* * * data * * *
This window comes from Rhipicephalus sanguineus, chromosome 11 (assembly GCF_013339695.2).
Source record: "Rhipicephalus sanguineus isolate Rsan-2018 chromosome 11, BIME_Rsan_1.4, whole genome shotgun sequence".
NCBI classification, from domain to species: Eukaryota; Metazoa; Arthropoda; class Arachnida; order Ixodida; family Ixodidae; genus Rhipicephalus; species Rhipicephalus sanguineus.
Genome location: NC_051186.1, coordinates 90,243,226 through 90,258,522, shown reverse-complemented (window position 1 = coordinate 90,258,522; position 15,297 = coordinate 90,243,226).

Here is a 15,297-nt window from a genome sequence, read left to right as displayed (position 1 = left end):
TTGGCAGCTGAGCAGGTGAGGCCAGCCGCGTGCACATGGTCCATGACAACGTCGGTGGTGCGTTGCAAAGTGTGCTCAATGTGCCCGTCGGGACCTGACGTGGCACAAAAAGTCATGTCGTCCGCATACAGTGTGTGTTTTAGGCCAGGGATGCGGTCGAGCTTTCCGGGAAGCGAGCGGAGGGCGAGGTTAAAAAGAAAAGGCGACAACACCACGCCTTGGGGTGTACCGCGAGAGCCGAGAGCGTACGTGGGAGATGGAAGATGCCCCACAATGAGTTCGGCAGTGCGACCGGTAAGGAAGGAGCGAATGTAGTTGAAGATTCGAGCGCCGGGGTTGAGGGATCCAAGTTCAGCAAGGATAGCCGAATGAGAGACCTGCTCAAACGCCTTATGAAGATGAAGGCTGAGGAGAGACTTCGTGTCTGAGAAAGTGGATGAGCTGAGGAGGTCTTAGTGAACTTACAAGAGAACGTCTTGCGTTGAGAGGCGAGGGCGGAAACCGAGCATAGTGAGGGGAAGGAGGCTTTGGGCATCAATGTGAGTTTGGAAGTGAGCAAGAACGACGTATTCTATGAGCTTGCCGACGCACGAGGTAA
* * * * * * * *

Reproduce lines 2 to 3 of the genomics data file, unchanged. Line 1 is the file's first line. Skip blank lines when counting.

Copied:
Source record: "Rhipicephalus sanguineus isolate Rsan-2018 chromosome 11, BIME_Rsan_1.4, whole genome shotgun sequence".
NCBI classification, from domain to species: Eukaryota; Metazoa; Arthropoda; class Arachnida; order Ixodida; family Ixodidae; genus Rhipicephalus; species Rhipicephalus sanguineus.